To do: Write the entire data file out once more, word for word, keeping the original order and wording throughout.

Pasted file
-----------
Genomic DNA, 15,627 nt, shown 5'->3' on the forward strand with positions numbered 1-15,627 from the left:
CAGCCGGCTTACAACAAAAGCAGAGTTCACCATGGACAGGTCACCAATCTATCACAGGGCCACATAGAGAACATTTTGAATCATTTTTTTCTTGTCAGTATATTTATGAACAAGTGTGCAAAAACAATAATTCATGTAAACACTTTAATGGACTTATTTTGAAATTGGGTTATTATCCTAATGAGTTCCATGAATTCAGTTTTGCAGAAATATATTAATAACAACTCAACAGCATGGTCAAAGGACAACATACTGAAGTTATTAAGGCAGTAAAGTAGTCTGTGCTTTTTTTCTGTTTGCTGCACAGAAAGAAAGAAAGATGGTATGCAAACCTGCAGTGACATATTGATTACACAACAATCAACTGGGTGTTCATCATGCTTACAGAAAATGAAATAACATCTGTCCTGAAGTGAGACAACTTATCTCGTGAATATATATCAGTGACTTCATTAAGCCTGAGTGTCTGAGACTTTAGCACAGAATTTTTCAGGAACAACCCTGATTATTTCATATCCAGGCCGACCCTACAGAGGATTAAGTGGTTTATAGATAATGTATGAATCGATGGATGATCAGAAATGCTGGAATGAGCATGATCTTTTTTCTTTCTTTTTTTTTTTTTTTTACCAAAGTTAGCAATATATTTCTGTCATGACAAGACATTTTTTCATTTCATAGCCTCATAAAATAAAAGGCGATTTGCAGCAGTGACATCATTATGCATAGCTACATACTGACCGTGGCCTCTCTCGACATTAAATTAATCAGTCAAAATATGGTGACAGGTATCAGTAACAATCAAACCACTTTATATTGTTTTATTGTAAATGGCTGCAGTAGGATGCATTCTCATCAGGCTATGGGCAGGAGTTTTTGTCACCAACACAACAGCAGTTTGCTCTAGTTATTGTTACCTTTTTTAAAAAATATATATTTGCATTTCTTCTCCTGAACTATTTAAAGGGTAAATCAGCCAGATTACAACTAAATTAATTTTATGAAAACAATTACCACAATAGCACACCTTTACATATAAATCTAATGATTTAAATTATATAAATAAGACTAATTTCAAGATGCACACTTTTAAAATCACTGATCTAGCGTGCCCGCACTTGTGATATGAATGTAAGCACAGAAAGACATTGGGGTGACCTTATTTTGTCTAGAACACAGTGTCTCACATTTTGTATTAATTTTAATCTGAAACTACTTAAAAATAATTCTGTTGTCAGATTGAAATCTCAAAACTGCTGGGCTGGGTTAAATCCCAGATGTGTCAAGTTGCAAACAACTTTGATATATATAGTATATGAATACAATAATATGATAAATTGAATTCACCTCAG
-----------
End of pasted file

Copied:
Genomic DNA, 15,627 nt, shown 5'->3' on the forward strand with positions numbered 1-15,627 from the left:
CAGCCGGCTTACAACAAAAGCAGAGTTCACCATGGACAGGTCACCAATCTATCACAGGGCCACATAGAGAACATTTTGAATCATTTTTTTCTTGTCAGTATATTTATGAACAAGTGTGCAAAAACAATAATTCATGTAAACACTTTAATGGACTTATTTTGAAATTGGGTTATTATCCTAATGAGTTCCATGAATTCAGTTTTGCAGAAATATATTAATAACAACTCAACAGCATGGTCAAAGGACAACATACTGAAGTTATTAAGGCAGTAAAGTAGTCTGTGCTTTTTTTCTGTTTGCTGCACAGAAAGAAAGAAAGATGGTATGCAAACCTGCAGTGACATATTGATTACACAACAATCAACTGGGTGTTCATCATGCTTACAGAAAATGAAATAACATCTGTCCTGAAGTGAGACAACTTATCTCGTGAATATATATCAGTGACTTCATTAAGCCTGAGTGTCTGAGACTTTAGCACAGAATTTTTCAGGAACAACCCTGATTATTTCATATCCAGGCCGACCCTACAGAGGATTAAGTGGTTTATAGATAATGTATGAATCGATGGATGATCAGAAATGCTGGAATGAGCATGATCTTTTTTCTTTCTTTTTTTTTTTTTTTTACCAAAGTTAGCAATATATTTCTGTCATGACAAGACATTTTTTCATTTCATAGCCTCATAAAATAAAAGGCGATTTGCAGCAGTGACATCATTATGCATAGCTACATACTGACCGTGGCCTCTCTCGACATTAAATTAATCAGTCAAAATATGGTGACAGGTATCAGTAACAATCAAACCACTTTATATTGTTTTATTGTAAATGGCTGCAGTAGGATGCATTCTCATCAGGCTATGGGCAGGAGTTTTTGTCACCAACACAACAGCAGTTTGCTCTAGTTATTGTTACCTTTTTTAAAAAATATATATTTGCATTTCTTCTCCTGAACTATTTAAAGGGTAAATCAGCCAGATTACAACTAAATTAATTTTATGAAAACAATTACCACAATAGCACACCTTTACATATAAATCTAATGATTTAAATTATATAAATAAGACTAATTTCAAGATGCACACTTTTAAAATCACTGATCTAGCGTGCCCGCACTTGTGATATGAATGTAAGCACAGAAAGACATTGGGGTGACCTTATTTTGTCTAGAACACAGTGTCTCACATTTTGTATTAATTTTAATCTGAAACTACTTAAAAATAATTCTGTTGTCAGATTGAAATCTCAAAACTGCTGGGCTGGGTTAAATCCCAGATGTGTCAAGTTGCAAACAACTTTGATATATATAGTATATGAATACAATAATATGATAAATTGAATTCACCTCAG